- Uncomment
Code:
Include conf/extra/httpd-ssl.conf


-this tells apache to look at httpd-ssl.conf for more directives.

Now open httpd-ssl.conf, default is located in /usr/local/apache2/conf/extra/;
- Leave the Listen directive at 443.
- You are now creating what is known as a virual host. Apache is basically serving to directories. One through port 80 as unsecured http and the other through port 443 as secured. Note, when you type https://anydomain.xxx, the browser automatically attempts to connect to the server at port 443.
- You will want to change the DocumentRoot here to a different directory than your unsecurred one. That way you don't accidentally server the "secure documents" through an unsecure connection. You could change the DocRoot to /usr/local/apache2/secure_folder. Do not have this directory on a network share for security reasons.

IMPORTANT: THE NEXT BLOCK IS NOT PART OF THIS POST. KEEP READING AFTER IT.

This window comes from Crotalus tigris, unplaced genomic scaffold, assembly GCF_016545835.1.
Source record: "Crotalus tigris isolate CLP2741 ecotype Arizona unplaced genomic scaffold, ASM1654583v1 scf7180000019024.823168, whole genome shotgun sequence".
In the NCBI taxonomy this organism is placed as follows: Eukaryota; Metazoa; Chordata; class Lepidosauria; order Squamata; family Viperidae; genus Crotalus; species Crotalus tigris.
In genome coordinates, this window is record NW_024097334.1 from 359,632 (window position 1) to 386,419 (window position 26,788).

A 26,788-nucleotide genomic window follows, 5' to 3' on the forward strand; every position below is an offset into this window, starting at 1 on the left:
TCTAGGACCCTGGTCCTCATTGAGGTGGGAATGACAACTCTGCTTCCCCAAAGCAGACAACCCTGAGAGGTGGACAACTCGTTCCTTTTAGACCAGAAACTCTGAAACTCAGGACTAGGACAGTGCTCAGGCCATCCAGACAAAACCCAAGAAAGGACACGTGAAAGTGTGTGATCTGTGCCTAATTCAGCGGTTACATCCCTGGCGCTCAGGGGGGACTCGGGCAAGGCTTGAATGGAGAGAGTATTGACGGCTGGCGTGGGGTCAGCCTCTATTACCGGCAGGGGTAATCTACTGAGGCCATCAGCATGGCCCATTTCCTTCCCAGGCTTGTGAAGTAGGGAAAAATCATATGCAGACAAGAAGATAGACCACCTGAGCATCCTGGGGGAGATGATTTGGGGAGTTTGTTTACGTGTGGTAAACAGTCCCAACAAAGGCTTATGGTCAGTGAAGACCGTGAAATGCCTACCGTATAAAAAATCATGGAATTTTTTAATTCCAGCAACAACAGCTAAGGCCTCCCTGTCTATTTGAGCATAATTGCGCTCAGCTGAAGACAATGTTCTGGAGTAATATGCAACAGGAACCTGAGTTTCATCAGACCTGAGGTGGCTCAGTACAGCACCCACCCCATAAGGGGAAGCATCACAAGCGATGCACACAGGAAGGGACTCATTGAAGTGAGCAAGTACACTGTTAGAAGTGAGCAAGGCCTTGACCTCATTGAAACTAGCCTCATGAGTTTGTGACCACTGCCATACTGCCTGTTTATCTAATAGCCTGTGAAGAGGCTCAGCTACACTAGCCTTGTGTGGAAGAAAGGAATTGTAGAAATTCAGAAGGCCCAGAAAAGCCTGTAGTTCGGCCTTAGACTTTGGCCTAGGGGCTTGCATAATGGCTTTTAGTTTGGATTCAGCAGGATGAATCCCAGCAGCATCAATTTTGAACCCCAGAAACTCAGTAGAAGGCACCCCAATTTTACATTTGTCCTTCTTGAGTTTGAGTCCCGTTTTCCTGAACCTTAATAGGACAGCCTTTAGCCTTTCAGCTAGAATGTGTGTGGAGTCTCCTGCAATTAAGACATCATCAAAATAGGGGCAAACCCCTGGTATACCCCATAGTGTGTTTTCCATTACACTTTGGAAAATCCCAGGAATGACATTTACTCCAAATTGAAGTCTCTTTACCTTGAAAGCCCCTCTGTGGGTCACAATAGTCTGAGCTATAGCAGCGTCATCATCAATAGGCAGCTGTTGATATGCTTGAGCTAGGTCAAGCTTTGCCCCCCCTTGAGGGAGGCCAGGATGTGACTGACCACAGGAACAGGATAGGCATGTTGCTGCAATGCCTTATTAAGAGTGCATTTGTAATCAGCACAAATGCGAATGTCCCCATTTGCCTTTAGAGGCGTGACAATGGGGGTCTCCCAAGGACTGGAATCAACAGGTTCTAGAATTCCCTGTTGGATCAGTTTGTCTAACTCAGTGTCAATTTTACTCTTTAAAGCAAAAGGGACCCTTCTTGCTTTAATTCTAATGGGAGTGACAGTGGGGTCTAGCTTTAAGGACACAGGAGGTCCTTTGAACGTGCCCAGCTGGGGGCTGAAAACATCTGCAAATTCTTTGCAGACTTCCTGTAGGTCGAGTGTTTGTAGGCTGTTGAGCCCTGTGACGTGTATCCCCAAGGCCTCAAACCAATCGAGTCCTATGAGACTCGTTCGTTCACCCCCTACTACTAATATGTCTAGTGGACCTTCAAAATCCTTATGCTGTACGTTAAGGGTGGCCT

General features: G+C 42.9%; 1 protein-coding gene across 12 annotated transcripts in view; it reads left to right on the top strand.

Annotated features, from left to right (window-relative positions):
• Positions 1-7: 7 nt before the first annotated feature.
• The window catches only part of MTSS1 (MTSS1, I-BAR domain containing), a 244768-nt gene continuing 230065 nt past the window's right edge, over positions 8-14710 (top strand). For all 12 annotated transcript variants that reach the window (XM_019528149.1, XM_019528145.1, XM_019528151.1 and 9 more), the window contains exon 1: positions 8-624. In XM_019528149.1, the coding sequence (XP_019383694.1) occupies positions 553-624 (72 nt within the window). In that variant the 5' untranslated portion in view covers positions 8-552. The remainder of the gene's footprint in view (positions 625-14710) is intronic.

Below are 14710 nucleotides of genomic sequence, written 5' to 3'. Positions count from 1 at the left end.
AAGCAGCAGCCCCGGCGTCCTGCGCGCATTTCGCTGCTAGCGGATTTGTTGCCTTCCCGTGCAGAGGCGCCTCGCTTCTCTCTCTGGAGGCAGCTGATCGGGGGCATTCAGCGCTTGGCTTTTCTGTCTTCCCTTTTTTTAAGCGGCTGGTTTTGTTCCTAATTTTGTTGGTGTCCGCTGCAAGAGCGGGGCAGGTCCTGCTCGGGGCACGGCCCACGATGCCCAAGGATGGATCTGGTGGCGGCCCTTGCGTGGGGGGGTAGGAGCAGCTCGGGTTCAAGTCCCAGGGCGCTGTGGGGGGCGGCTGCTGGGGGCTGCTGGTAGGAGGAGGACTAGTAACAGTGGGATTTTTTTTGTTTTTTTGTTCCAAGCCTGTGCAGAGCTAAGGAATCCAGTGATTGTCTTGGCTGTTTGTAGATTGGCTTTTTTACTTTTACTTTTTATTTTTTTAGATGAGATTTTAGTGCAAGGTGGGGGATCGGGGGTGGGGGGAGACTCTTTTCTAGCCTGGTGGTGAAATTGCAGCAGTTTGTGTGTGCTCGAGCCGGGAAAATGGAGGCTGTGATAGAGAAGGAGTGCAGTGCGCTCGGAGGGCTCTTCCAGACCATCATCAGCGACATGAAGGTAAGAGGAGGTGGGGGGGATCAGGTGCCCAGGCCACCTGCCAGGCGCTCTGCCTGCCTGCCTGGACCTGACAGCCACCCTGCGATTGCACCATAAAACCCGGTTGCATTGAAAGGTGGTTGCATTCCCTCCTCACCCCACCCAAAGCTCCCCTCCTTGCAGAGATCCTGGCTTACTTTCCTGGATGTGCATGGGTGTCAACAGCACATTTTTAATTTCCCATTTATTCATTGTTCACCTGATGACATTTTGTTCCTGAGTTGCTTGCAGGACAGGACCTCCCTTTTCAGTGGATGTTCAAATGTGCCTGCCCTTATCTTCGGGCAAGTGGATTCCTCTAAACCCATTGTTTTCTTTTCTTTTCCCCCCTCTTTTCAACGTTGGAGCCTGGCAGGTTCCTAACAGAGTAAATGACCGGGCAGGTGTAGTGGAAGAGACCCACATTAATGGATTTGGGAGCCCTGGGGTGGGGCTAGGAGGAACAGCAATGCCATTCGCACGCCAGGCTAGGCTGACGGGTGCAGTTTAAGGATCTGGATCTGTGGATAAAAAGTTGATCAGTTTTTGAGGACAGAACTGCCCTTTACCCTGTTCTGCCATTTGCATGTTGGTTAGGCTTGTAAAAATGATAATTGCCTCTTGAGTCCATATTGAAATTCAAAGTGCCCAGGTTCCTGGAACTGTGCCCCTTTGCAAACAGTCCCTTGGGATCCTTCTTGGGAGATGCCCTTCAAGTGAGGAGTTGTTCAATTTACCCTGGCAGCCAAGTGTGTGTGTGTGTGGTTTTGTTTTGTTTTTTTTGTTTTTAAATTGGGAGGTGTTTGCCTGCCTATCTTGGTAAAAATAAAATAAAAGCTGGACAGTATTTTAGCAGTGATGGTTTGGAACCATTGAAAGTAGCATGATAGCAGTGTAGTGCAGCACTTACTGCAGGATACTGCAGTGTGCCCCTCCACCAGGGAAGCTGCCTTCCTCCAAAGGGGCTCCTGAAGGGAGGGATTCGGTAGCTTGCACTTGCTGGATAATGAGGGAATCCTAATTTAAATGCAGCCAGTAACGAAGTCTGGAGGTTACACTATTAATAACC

Before we leave this file, we need to make sure that the certificate paths are correct. The Directives that you need to be concerned with for cert paths are
Code:
SSLCertificateFile 
SSLCertificateKeyFile
SSLCACertificateFile


it is ok to leave the values at default, but make sure you place the certs in those directories with the specified names (ie. ca.crt).
The SSLCertificateKeyFile is the RSA key used to encrypt your server certificate. The SSLCACertificateFile is the Certificate-Authority certificate used to issue your server certificate. Your CA (ie versign) will tell you which are which, or if you decide to make a self-signed one with OpenSSL, you will have to be careful to identify which file is which correctly.

If you need to make a self-signed certificate, PM me and I'll try to help you there; self-signed certs is probable too off topic for this thread/forum. You can google "self-signed certificate using openssl" and find many tutorials as well. I possibly will create an wiki article for this.